September 30, 2011

An Unnecessary Roadblock

By Senator Lena C. Taylor

A few years ago, I had a very humbling experience with a constituent of mine. He walked into my office after being released from prison earlier that day. After he explained that he did not know where else to go, he sat down, looking rather beleaguered and frustrated. He explained that upon leaving the institution, correction officials gave him a bus ticket to Milwaukee and sent him on his way. There was no discussion about housing. There was no discussion about employment or how he would take care of himself.

This session, Representative Joel Kleefisch (R-Oconomowoc) and Senator Alberta Darling (R-River Hills) are introducing a bill that would allow employers to refuse to employ, to bar, or to terminate any individual who has been convicted of a felony. Currently, it is illegal to discriminate in employment based on a conviction record.

When I served as chairwoman of the Committee on Judiciary, Corrections, Insurance Campaign Finance Reform & Housing, there were attempts to pass similar bills; this version is far more extreme. To combat these efforts, I introduced a bill that prohibited the consideration of any conviction record for a job applicant before the interview. Although it did not pass, my rationale for opposing this new bill is the same as my rationale for introducing my bill back in 2009.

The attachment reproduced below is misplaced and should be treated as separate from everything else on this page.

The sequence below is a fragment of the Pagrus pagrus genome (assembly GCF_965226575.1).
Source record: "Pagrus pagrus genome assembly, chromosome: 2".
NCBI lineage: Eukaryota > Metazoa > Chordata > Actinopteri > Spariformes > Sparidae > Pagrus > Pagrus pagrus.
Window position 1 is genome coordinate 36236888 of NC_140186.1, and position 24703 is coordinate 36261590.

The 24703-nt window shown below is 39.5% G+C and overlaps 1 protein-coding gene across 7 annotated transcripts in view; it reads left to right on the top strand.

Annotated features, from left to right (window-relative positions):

Reentry is not an easy process. After being released from institutions, people are met with multiple obstacles including discrimination from employers. There are programs and limited job opportunities for offenders, but the major portion of employment is closed to this segment of the population. Employment is not only a requirement for supervision, but also the single largest factor that helps an offender maintain successful reintegration. To be clear, I am not suggesting that employers be denied the opportunity to inquire about convictions; I am suggesting the employers be prohibited from inquiring about conviction or discriminating on the basis of conviction before applicants are scheduled for an interview.

Employment is one of the most important aspects of successful reentry, and our state has a vested interest in assisting former offenders in returning to the community in a manner that will help them succeed. Keeping offenders employed will keep recidivism rates low and save taxpayer money. Under the pretext of preventing dubious lawsuits against employers, Rep. Kleefisch and Sen. Darling will introduce legislation that will cost our state money and do nothing to improve public welfare and safety.

Just as I stopped these bills when they came before my committee, the GOP must do the same. Our current law gives reentering offenders the opportunity to explain their circumstances or to describe their efforts at rehabilitation. Without that opportunity, successful reentry is impossible.